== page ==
Yep. This is isn't a request for altruism. Instead, I'd just like to point out that your company can benefit from the skills of the long-term unemployed in a number of ways:
It's not always your fault when you lose a job. For three years I handled layoffs for a Fortune 100 Company. I've literally been involved in the termination of more than 3,000 people. Some of those people? Horrible employees, no doubt. Most of them? Awesome, but in the wrong job at the wrong time. When the powers that be, for instance, decided to stop researching in a certain area, all the scientists in that division got a pink slip. Were they bad employees? Bad scientists? No. They were researching in an area that the company determined was no longer needed.
Companies often terminate employees because the market changes, company goals change, or there just isn't enough income and someone has to go. So start with the assumption that someone who was laid off was a great employee because she probably is.
They can start right now. When you hire someone unemployed, they don't need to give two or three weeks notice. They haven't got a pre-planned trip to Bermuda because they are running low on vacation cash. You make the decision to hire today, and that person can be at his desk just as soon as you finish that background check.
Salary demands can be lower. Nobody wants to make less money today than they did yesterday, but the reality is, what is "acceptable" to you changes considerably after a long term period of unemployment. If you're concerned about someone because of their employment gap, say so, and say, "I'm concerned because you've been out of the field for two years, but I know you did this type of thing in the past. I'm going to offer you a salary of $X, but I intend to revisit that after six months if things are going well." And then write out clear goals and revisit the salary after six months. If you have no intention of raising a salary to market rates after six months, don't promise this. Just say, "This job pays $X."
They have no desire to continue job hunting. Lots of people are passive job hunters, always putting themselves out there and always somewhat "looking" for the next best thing. However, when you've been job hunting for 18 months or more, the last thing you want to do is go on another job interview. Now, of course, if you give the candidate a super lower salary offer, it will be more likely that she'll continue to look for a new job, but if you pay what's fair, this person has even less of a reason to look around than the super star you stole from your competitor.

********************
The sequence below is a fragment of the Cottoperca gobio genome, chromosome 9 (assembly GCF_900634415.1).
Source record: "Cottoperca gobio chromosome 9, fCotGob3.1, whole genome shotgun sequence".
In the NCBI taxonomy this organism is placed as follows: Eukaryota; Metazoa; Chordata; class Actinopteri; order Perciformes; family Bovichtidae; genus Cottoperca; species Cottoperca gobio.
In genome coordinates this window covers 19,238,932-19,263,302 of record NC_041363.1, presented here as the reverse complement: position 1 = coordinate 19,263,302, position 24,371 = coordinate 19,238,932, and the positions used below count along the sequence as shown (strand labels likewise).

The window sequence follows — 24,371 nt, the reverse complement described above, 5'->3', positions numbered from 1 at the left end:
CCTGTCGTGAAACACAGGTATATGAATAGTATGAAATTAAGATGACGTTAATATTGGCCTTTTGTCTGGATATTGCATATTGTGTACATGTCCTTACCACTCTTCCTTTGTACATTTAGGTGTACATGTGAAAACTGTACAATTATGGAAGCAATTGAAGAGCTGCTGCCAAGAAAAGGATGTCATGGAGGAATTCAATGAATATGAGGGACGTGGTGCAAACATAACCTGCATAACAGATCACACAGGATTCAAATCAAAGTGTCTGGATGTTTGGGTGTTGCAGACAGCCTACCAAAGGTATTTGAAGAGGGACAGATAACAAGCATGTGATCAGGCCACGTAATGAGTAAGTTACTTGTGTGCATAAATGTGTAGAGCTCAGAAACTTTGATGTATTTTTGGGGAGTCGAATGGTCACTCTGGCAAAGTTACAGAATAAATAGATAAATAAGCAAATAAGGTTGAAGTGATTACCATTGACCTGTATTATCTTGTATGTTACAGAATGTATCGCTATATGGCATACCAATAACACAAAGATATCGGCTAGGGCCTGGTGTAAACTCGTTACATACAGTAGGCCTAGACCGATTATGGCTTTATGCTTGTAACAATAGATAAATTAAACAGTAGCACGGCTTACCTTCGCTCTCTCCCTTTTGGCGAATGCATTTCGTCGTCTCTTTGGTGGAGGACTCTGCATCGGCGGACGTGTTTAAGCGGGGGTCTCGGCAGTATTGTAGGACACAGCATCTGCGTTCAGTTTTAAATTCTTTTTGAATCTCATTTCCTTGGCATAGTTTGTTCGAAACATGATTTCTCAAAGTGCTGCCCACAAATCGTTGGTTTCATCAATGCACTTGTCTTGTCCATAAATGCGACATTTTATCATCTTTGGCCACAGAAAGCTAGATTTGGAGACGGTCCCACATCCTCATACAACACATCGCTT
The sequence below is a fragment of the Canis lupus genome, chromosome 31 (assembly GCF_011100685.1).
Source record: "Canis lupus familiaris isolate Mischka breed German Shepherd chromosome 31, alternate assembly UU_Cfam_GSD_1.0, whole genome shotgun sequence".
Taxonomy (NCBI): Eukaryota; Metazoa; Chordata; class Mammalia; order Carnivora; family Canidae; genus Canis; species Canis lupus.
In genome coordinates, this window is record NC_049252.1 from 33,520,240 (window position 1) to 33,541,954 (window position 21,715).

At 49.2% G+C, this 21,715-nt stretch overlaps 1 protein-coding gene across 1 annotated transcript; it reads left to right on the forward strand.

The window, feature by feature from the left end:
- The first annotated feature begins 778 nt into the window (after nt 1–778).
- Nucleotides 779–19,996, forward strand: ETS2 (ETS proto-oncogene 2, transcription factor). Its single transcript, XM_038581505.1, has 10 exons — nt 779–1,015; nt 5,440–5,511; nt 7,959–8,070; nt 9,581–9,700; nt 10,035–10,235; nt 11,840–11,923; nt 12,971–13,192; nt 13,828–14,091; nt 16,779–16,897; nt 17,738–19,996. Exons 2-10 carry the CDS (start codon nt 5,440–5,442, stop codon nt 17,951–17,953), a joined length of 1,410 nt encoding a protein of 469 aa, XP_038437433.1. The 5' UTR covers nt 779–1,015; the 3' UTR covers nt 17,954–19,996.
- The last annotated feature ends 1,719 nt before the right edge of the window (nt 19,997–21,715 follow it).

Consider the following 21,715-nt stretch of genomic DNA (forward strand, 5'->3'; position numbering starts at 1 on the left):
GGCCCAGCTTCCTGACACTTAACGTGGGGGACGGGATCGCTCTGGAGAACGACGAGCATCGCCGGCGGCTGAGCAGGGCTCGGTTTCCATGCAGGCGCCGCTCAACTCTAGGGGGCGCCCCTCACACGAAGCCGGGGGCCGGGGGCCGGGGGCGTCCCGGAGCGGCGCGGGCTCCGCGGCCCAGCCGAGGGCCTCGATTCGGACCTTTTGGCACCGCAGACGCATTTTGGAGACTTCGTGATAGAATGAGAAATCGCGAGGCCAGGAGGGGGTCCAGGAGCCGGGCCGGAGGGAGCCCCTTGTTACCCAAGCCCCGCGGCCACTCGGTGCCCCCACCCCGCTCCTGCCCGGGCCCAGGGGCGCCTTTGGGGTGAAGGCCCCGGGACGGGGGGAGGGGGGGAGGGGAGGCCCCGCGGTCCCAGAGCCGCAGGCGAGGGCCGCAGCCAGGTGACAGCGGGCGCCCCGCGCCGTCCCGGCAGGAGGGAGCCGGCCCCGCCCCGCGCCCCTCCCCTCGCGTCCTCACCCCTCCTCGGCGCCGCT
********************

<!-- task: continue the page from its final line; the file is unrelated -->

There are great people out there. Some of them are victims of the economy. Some are moms and dads who have been home with the little darlings and are now ready to come back. They didn't lose all their brain cells when they stopped punching a clock. They were awesome before and will be awesome again. Try them.
Use your own brain. Interviewing someone because another company hasn't fired that person yet is lazy hiring. You're allowing another company to determine if someone has value to your company. Why would you do that? Evaluate candidates based on what they can do for you, not on the fact that they currently have jobs. After all, we've all met really awful employed people. Think through this yourself.
It is the right thing to do. Okay, maybe it's a little altruistic. Giving someone a chance is the right thing to do. The long-term unemployed are struggling. Bills don't go away just because the paycheck does. You may have to look more closely at a prospect's credit report--a lack of income tends to not help your credit--but that's not likely to be a deal breaker. (Remember, you should really only be using credit reports for jobs where it truly makes a difference and follow strict guidelines.)
So, whether your love Obama or hate him, this is one area where you should sign on. Don't reject candidates because they have an employment gap. Look at the big picture instead. You may find some great new hires.